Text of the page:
When Prosecutors Have “The Innate Intellect Of A Fifth-Grader”
Jan. 4, 2016 (Mimesis Law) — In 2009, Maria Uriostegui was stabbed in the stomach and elsewhere at least nine times, in Denton, Texas. Her estranged husband, Silvano Uriostegui, was arrested and charged with Aggravated Assault with a Deadly Weapon, a second degree felony punishable by 2 – 20 years in prison, and known as a “3g” offense in Texas. That means that if the jury finds that a deadly weapon was used, the convicted person must serve one-half of the sentence before being eligible for parole.
Silvano was represented by a court-appointed attorney, Victor Amador, and after being informed that Maria had identified him as the assailant, pled guilty but requested that a jury set his sentence.
That’s when the problem started. The case was being tried by Bill Schultz and Forrest Beadle of the Denton County Criminal District Attorney’s Office. The prosecution called Maria to the stand to testify using a translator (Maria only spoke Spanish), where Maria indicated that she could not positively identify her attacker, but believed that it was Silvano because of his smell and the boots he was wearing.
At this point, chaos ensued, with Amador immediately moving for a mistrial on the grounds that exculpatory evidence had been withheld from the defense in violation of Brady v. Maryland. The judge in the case, the Hon. Steve Burgess, granted the motion for a mistrial, although he stated he did not believe the State had been “intentionally deceptive.”
Following the mistrial, Amador filed a writ of habeas corpus asking that Silvano be released from jail and that jeopardy attach due to the intentional violation of Brady by the prosecution. You see, after Schultz found out that Maria did not see Silvano’s face, he had enough doubt to investigate another man, Alvero Malagon, to see if he could have committed the assault, only Malagon was in prison at the time of the offense.
Following a hearing, the judge granted the writ, effectively barring further prosecution. And the judge was pissed, stating:
I can’t fathom how they do not understand this is a Brady violation only in retrospect. My jaw dropped to the ground when Mrs. Uriostegui testified the way that she did. I was shocked. And for the state to actually know this and not disclose it . . . , the only good thing I can say from this miserable hearing is at least Forrest Beadle told the truth and was not evasive and was straightforward. I don’t particularly like his answers, but he at least was honest.
I can’t fathom how somebody who’s been to law school, let alone practiced law for this period of time, doesn’t understand Brady, doesn’t understand the law. And based upon their answers, the way they were answered – the questions were answered, the original conduct in trial, I can only find that they intentionally goaded the defense into having to make a motion for mistrial, that they purposefully withheld Brady material.
And how disingenuous it is to get up here and testify that you don’t think that it’s Brady that the victim can’t identify by face or by anything other than smell and a boot who the attacker is, to indicate, as I hear indicated in the original trial that the state even had some doubt as to who the attacker was because she – because the victim could not identify the face, because she had previously been assaulted, but that individual was in prison at the time that this assault occurred. (emphasis added)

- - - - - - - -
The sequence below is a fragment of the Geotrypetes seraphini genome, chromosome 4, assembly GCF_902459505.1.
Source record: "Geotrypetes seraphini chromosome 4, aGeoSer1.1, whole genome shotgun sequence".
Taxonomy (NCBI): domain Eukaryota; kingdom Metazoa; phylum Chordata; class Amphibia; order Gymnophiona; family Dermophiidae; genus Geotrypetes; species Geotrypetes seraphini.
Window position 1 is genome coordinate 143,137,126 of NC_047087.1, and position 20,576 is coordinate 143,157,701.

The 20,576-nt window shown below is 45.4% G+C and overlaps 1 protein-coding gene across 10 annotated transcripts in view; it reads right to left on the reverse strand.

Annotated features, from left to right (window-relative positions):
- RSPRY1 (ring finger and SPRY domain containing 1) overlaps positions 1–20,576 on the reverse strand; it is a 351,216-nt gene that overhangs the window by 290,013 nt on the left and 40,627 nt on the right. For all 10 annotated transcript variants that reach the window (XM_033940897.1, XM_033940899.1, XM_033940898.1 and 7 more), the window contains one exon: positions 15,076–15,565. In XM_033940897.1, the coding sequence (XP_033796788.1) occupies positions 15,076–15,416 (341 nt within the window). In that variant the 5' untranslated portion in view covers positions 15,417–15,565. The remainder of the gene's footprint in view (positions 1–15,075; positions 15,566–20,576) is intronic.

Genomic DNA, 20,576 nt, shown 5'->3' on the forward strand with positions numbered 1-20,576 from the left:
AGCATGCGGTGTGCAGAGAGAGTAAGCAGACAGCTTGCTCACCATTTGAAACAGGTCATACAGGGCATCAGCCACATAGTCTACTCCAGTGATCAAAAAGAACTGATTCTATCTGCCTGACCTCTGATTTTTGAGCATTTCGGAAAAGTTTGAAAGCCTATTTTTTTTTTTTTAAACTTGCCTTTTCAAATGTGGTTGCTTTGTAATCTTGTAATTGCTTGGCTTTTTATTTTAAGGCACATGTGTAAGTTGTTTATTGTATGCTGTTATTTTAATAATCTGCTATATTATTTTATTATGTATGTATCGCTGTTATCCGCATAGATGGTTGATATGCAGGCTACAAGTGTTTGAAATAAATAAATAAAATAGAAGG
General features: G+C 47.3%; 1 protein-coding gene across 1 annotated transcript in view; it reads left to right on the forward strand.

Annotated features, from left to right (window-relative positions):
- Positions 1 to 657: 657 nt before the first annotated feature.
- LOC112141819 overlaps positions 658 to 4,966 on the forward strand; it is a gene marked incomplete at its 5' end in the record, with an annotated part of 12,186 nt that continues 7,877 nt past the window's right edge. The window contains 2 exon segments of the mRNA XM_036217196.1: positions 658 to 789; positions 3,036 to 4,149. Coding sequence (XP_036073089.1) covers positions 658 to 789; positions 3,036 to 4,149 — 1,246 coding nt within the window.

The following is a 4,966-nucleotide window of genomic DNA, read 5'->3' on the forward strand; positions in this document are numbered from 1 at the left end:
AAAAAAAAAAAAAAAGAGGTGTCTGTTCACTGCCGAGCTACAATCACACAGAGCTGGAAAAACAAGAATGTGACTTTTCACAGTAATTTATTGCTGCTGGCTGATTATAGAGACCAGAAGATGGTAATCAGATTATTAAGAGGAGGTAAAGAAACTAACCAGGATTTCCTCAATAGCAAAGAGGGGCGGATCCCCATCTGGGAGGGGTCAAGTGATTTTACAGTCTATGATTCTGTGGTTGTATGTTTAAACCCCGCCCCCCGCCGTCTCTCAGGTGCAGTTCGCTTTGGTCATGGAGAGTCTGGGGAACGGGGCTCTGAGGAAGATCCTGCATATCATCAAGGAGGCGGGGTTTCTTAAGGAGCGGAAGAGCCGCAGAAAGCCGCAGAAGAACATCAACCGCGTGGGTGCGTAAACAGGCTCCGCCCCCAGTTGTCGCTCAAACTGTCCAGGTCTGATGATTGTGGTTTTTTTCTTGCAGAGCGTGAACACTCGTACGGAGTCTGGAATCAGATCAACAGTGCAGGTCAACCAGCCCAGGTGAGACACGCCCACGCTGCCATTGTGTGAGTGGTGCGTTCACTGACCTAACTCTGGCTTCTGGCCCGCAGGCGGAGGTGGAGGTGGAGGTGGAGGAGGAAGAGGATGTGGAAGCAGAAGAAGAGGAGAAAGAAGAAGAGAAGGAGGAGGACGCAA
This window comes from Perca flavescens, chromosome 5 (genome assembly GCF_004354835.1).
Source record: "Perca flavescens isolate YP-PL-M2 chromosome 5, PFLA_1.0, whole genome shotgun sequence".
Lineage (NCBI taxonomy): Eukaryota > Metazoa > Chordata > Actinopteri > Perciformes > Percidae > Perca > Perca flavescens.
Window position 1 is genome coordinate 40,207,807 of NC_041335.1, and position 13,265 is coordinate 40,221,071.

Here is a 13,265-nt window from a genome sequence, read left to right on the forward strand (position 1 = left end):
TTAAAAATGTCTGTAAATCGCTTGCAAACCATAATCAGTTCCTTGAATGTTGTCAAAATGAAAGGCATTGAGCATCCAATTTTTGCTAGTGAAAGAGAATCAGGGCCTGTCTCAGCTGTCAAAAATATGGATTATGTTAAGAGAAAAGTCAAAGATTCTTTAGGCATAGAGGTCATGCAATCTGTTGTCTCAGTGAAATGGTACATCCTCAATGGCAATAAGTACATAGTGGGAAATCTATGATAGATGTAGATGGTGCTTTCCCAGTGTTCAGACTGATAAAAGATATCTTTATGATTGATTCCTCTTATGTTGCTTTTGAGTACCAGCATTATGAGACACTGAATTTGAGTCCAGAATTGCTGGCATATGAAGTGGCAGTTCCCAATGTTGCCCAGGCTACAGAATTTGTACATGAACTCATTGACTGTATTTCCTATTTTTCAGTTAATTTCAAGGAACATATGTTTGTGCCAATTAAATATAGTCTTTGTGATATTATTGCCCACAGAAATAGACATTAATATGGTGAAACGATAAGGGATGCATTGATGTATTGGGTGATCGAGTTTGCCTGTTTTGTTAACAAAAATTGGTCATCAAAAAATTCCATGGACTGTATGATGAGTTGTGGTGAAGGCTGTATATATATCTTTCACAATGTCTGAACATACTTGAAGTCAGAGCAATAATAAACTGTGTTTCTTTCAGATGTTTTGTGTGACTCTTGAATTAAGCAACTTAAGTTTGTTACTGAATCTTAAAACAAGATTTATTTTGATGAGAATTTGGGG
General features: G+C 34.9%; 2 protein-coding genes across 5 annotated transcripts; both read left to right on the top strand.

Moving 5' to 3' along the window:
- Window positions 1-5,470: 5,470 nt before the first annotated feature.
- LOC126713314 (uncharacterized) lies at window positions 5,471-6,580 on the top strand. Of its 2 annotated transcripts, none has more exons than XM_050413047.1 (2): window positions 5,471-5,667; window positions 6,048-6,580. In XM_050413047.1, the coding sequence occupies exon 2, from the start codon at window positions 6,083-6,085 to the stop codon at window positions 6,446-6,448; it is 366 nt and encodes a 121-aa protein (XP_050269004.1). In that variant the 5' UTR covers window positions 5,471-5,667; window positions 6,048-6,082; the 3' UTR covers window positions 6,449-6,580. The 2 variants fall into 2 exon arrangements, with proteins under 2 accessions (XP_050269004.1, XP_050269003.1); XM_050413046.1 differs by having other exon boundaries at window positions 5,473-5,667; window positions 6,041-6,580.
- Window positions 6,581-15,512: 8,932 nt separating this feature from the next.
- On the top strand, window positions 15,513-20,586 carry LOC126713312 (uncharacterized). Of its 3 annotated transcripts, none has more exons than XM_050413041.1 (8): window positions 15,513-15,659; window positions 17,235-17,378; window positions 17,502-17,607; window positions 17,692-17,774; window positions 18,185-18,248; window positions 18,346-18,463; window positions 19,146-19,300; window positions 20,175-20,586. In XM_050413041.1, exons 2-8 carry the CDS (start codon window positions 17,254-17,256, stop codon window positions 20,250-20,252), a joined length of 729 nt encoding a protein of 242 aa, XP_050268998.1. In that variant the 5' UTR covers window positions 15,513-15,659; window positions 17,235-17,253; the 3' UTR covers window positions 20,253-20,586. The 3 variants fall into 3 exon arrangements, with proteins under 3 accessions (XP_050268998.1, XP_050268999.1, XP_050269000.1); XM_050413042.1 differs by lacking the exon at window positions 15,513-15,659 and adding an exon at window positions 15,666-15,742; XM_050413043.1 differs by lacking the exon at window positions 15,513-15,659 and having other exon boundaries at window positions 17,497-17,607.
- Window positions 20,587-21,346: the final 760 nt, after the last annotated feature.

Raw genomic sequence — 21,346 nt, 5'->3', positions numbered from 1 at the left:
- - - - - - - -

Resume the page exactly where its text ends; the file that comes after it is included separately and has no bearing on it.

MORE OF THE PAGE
So after the hearing, the DA’s office filed the required Brady violation notice with the State Bar, but stated that the ethical violation was “unintentional.” Amador, following up on the matter, filed a grievance with the State Bar against Schultz, and in October, 2014 the Bar suspended Schultz’s license for six months, then probated the suspension. Schultz appealed, and on December 15, 2015, the Board of Disciplinary Appeals affirmed the suspension, noting:
First, Schultz evaluated the information that Maria could identify her attacker only indirectly and decided that it was not exculpatory. This is at least some evidence that his decision not to reveal the information to the defense was deliberate. Second, Schultz understood the significance of the deficiencies of Maria’s identification because he took the further step of investigating and confirming that Alvero Malagon, another possible suspect, was incarcerated on the date of the attack. Third, and most importantly, there is substantial evidence that Schultz then affirmatively represented to the defense that he had disclosed all exculpatory evidence when he had not. By misrepresenting that he had provided full discovery, Schultz perpetuated the defense’s mistaken belief that it had received all exculpatory evidence.
This is very simple stuff, and easy to comply with. I was fortunate in law school to have an internship with the local DA and to have taken a practicum course from a well-regarded prosecutor, Jack Strickland.* He said that if it takes over 10 seconds to decide if evidence is exculpatory, then it is and you turn it over to the defense. Period. It’s not rocket science, and it’s not difficult.
The final comment by Judge Burgess is fitting:
A woman that was knifed nine times in the gut and elsewhere doesn’t get justice because nobody can read Brady, understand Brady, or has the innate intellect of a fifth-grader.
It seems that, at least in Texas, more and more prosecutors are being held to ethical standards. Charles Sebesta was disbarred for misconduct. John Jackson is facing disciplinary proceedings for misconduct. Ken Anderson surrendered his law license and served nine days in jail for misconduct. It doesn’t always happen, and as a matter of fact, is rare. Normally, nothing happens.
Both Schultz and Beadle are still employed by the Denton County DA. That office did not respond to a request for comment.